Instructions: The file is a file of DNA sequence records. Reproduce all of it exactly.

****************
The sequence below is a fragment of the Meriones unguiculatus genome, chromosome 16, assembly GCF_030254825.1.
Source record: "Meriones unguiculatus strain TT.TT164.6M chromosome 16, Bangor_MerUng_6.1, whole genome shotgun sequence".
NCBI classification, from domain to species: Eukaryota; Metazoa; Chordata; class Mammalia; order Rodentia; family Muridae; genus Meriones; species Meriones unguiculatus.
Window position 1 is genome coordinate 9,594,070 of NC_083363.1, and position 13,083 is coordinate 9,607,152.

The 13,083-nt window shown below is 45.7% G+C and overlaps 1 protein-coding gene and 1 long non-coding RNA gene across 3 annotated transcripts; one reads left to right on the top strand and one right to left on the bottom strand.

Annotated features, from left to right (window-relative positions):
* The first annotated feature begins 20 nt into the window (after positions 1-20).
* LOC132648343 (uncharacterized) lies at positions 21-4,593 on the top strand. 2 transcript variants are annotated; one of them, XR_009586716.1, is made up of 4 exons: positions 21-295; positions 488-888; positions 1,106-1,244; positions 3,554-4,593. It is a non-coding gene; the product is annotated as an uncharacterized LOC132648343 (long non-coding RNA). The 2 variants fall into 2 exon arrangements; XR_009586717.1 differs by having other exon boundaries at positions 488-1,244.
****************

The sequence below is a fragment of the Meriones unguiculatus genome, chromosome 16, assembly GCF_030254825.1.
Source record: "Meriones unguiculatus strain TT.TT164.6M chromosome 16, Bangor_MerUng_6.1, whole genome shotgun sequence".
NCBI classification, from domain to species: Eukaryota; Metazoa; Chordata; class Mammalia; order Rodentia; family Muridae; genus Meriones; species Meriones unguiculatus.
Window position 1 is genome coordinate 9,594,070 of NC_083363.1, and position 13,083 is coordinate 9,607,152.

The 13,083-nt window shown below is 45.7% G+C and overlaps 1 protein-coding gene and 1 long non-coding RNA gene across 3 annotated transcripts; one reads left to right on the top strand and one right to left on the bottom strand.

Annotated features, from left to right (window-relative positions):
* The first annotated feature begins 20 nt into the window (after positions 1-20).
* LOC132648343 (uncharacterized) lies at positions 21-4,593 on the top strand. 2 transcript variants are annotated; one of them, XR_009586716.1, is made up of 4 exons: positions 21-295; positions 488-888; positions 1,106-1,244; positions 3,554-4,593. It is a non-coding gene; the product is annotated as an uncharacterized LOC132648343 (long non-coding RNA). The 2 variants fall into 2 exon arrangements; XR_009586717.1 differs by having other exon boundaries at positions 488-1,244.